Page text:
School Board to Discuss Human Bones, Graves Found Under New Football Field

The public meeting of the Prince William County School Board is tonight, Dec. 16 at 7 p.m.

Screen shot of how the grave site appeared when the area was first cleared of shrubbery and trees. (Prince William County Public Schools.)
Screen shot of how the grave site appeared when the area was first cleared of shrubbery and trees. (Prince William County Public Schools.)
The Prince William County School Board is meeting at 7 p.m. today, Dec. 16 to get some public feedback on what should be done with human bone fragments found in graves discovered at the construction site of a new high school. 

The school division learned this summer that human graves were found at the construction site of the currently-unnamed 12th high school in the Prince William County School division.  The remains are thought to date back to pre-Civil War times, school officials said in earlier reports. 

Evidence of the graves were found as early as 2008 by contractors working at the site, but that information wasn't shared with school division officials until five years later, according to the PWCS website. 

  • See video of what grave information was shared with the school board on Nov. 19, here
The site is located on the grounds of the school's athletic complex, less than 2,000 feet from the intersection of Hoadly Road and Independence Drive in the Manassas area of the county, not far from Dale City. 

In November, the Lynn Family of Prince William County told local television media that the graves are that of their ancestors, who lived in the area in the early 1800s. 

School officials said DNA tests will be done on the bones, if possible, but so far what has been discovered is too deteriorated for such tests. 

The bones will be removed and reinterred at Stonewall Memorial Gardens at the school division's expense.  The exact cost isn't yet known, a spokesman for the school division said in November.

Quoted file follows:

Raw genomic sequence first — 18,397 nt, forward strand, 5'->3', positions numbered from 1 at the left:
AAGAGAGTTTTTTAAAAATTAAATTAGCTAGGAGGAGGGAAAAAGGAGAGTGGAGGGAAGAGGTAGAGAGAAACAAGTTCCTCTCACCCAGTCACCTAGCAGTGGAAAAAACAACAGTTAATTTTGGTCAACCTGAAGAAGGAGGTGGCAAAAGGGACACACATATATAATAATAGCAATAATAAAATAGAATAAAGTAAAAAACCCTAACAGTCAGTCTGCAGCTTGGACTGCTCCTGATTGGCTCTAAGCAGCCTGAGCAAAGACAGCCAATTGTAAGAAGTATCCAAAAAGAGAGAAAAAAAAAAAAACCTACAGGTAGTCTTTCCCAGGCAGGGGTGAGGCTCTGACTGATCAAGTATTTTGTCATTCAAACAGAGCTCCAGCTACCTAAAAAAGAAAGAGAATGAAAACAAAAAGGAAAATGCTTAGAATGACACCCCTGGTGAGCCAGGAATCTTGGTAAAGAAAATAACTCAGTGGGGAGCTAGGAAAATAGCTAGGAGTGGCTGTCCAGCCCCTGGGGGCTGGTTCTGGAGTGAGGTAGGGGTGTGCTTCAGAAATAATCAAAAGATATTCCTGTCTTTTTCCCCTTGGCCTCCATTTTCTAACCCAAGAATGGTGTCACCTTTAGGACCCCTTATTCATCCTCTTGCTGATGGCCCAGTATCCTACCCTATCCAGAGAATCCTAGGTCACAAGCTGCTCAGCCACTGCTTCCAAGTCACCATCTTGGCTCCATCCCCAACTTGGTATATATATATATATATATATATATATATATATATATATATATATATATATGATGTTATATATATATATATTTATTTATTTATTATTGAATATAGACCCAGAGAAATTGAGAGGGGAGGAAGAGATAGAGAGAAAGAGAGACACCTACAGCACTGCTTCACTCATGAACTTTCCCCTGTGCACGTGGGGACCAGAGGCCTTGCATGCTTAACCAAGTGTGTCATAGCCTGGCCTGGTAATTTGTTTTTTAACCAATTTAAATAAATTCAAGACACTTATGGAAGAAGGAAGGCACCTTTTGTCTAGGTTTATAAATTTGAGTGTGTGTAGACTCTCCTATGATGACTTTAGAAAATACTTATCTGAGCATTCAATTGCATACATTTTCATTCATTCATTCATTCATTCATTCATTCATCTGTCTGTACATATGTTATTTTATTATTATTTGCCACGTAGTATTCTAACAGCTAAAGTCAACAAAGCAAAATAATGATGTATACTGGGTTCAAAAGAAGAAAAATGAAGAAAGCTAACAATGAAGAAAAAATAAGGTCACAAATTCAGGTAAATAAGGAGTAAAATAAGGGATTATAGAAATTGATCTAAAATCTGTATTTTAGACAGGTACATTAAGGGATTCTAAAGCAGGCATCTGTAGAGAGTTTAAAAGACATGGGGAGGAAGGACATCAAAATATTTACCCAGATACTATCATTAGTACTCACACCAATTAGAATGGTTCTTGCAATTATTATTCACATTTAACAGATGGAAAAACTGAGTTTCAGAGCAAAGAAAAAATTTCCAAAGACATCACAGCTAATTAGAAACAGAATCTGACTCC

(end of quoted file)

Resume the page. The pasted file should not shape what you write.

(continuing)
The meeting is at the Edward L. Kelly Leadership Center, 14715 Bristow Rd. in Manassas. Meetings are also broadcast live on the web at www.pwcstv.com/. They can also be viewed live on TV on Comcast Channel 18 and Verizon FiOs Channel 36. 

What do you think should be done with the graves? Should the school division really have to pay? Tell us in the commenting section of this story.  

Fred Rash December 16, 2013 at 08:56 PM
The school division has rushed development of properties in the past, citing cost and schedule concerns. This time the public is aware of the situation, and respect for links to the families who built the county trumps concerns with the bottom line. The school division will pay no matter what they decide.
John Strother December 17, 2013 at 10:22 AM
Why didn't the Lynn family inform the county that the graves were there? Had they forgotten the graves? My family has many grave sites through out Virginia. We Don't know where all of them are located. Tombstones from my family has been used as patio pavers, some been moved to make way for interstate hi ways, some were paved over at churches for parking. Some even have had houses built above them. One grave site, the builder put an apartment building next to it and then called the grave yard a child's playground. Even at Lorton, the prison had inmates wash the head stones until all the names, dates and whatever else that was carved into them vanished. What surprises me about this incident is that they have taken the high road to re intern the remains at a proper cemetery.
Jay H December 17, 2013 at 10:53 AM
Little if any regard is given to old private cemeteries unless the public becomes aware of them and there is no choice. There were a lot of graves dug into and remains scattered in the Hayfield area of Fairfax County. Hayfield High School was built over the remains from many graves. And just up the hill on Hayfield Road, the parking lot at the IHOP restaurant covers many graves and remains, most of which are said to be from the Rogers family. The old "don't ask and don't tell" rule of thumb has been around a lot longer than most people know!
Fred Rash December 17, 2013 at 04:31 PM
Regardless of how unfettered development has been in the past, we have an obligation to preserve the memories of what came before us, as much as possible. The school board's citing of the costs associated with each option is a consideration, but does not relieve them of the obligation to do the right thing. Our county already looks bad on this issue.


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